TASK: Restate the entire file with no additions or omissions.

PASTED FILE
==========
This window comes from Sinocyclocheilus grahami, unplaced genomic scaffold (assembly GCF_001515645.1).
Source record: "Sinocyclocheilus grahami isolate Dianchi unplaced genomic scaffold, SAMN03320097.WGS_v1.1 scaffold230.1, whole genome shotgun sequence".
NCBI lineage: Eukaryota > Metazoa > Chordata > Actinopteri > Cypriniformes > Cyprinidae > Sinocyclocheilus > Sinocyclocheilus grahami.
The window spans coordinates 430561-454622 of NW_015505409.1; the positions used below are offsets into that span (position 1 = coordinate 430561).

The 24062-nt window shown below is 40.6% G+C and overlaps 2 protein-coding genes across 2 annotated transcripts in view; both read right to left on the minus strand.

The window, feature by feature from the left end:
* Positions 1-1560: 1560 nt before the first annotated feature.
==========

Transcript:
This window comes from Sinocyclocheilus grahami, unplaced genomic scaffold (assembly GCF_001515645.1).
Source record: "Sinocyclocheilus grahami isolate Dianchi unplaced genomic scaffold, SAMN03320097.WGS_v1.1 scaffold230.1, whole genome shotgun sequence".
NCBI lineage: Eukaryota > Metazoa > Chordata > Actinopteri > Cypriniformes > Cyprinidae > Sinocyclocheilus > Sinocyclocheilus grahami.
The window spans coordinates 430561-454622 of NW_015505409.1; the positions used below are offsets into that span (position 1 = coordinate 430561).

The 24062-nt window shown below is 40.6% G+C and overlaps 2 protein-coding genes across 2 annotated transcripts in view; both read right to left on the minus strand.

The window, feature by feature from the left end:
* Positions 1-1560: 1560 nt before the first annotated feature.